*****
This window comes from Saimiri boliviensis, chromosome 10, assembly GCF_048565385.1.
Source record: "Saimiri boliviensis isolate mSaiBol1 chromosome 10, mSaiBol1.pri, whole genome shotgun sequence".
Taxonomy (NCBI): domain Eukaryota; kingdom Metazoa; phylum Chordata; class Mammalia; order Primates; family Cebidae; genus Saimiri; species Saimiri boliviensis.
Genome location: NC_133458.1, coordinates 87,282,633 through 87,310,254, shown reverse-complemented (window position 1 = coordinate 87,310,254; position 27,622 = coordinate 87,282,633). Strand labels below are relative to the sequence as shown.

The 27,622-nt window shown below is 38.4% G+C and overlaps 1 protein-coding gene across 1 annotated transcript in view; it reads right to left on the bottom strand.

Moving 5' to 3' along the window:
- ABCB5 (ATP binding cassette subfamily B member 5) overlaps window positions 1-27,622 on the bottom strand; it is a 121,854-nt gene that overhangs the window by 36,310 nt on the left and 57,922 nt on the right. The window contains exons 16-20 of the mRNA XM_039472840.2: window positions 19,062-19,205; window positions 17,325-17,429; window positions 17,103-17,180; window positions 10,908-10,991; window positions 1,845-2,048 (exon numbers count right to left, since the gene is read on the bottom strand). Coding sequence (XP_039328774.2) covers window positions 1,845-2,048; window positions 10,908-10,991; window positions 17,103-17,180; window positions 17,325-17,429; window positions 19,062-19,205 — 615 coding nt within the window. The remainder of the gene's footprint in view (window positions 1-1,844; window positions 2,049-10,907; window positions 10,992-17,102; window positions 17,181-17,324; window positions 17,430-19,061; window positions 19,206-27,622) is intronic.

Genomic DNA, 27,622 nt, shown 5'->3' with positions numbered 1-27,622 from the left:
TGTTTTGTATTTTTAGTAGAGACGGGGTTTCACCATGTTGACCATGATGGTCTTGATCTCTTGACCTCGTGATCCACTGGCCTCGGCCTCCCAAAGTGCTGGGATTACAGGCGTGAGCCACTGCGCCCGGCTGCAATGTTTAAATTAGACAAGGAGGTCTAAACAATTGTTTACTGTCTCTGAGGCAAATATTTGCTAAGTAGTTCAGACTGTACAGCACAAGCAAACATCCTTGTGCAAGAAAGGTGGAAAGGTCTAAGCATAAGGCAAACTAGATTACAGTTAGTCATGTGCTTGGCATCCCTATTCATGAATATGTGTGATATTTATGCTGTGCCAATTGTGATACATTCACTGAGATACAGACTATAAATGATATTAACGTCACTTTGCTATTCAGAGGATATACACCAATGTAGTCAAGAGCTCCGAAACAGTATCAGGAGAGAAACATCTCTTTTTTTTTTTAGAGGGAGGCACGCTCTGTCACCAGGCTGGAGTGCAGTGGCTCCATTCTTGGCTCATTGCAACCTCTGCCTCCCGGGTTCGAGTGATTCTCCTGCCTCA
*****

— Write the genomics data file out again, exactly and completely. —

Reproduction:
This window comes from Saimiri boliviensis, chromosome 10, assembly GCF_048565385.1.
Source record: "Saimiri boliviensis isolate mSaiBol1 chromosome 10, mSaiBol1.pri, whole genome shotgun sequence".
Taxonomy (NCBI): domain Eukaryota; kingdom Metazoa; phylum Chordata; class Mammalia; order Primates; family Cebidae; genus Saimiri; species Saimiri boliviensis.
Genome location: NC_133458.1, coordinates 87,282,633 through 87,310,254, shown reverse-complemented (window position 1 = coordinate 87,310,254; position 27,622 = coordinate 87,282,633). Strand labels below are relative to the sequence as shown.

The 27,622-nt window shown below is 38.4% G+C and overlaps 1 protein-coding gene across 1 annotated transcript in view; it reads right to left on the bottom strand.

Moving 5' to 3' along the window:
- ABCB5 (ATP binding cassette subfamily B member 5) overlaps window positions 1-27,622 on the bottom strand; it is a 121,854-nt gene that overhangs the window by 36,310 nt on the left and 57,922 nt on the right. The window contains exons 16-20 of the mRNA XM_039472840.2: window positions 19,062-19,205; window positions 17,325-17,429; window positions 17,103-17,180; window positions 10,908-10,991; window positions 1,845-2,048 (exon numbers count right to left, since the gene is read on the bottom strand). Coding sequence (XP_039328774.2) covers window positions 1,845-2,048; window positions 10,908-10,991; window positions 17,103-17,180; window positions 17,325-17,429; window positions 19,062-19,205 — 615 coding nt within the window. The remainder of the gene's footprint in view (window positions 1-1,844; window positions 2,049-10,907; window positions 10,992-17,102; window positions 17,181-17,324; window positions 17,430-19,061; window positions 19,206-27,622) is intronic.

Genomic DNA, 27,622 nt, shown 5'->3' with positions numbered 1-27,622 from the left:
TGTTTTGTATTTTTAGTAGAGACGGGGTTTCACCATGTTGACCATGATGGTCTTGATCTCTTGACCTCGTGATCCACTGGCCTCGGCCTCCCAAAGTGCTGGGATTACAGGCGTGAGCCACTGCGCCCGGCTGCAATGTTTAAATTAGACAAGGAGGTCTAAACAATTGTTTACTGTCTCTGAGGCAAATATTTGCTAAGTAGTTCAGACTGTACAGCACAAGCAAACATCCTTGTGCAAGAAAGGTGGAAAGGTCTAAGCATAAGGCAAACTAGATTACAGTTAGTCATGTGCTTGGCATCCCTATTCATGAATATGTGTGATATTTATGCTGTGCCAATTGTGATACATTCACTGAGATACAGACTATAAATGATATTAACGTCACTTTGCTATTCAGAGGATATACACCAATGTAGTCAAGAGCTCCGAAACAGTATCAGGAGAGAAACATCTCTTTTTTTTTTTAGAGGGAGGCACGCTCTGTCACCAGGCTGGAGTGCAGTGGCTCCATTCTTGGCTCATTGCAACCTCTGCCTCCCGGGTTCGAGTGATTCTCCTGCCTCA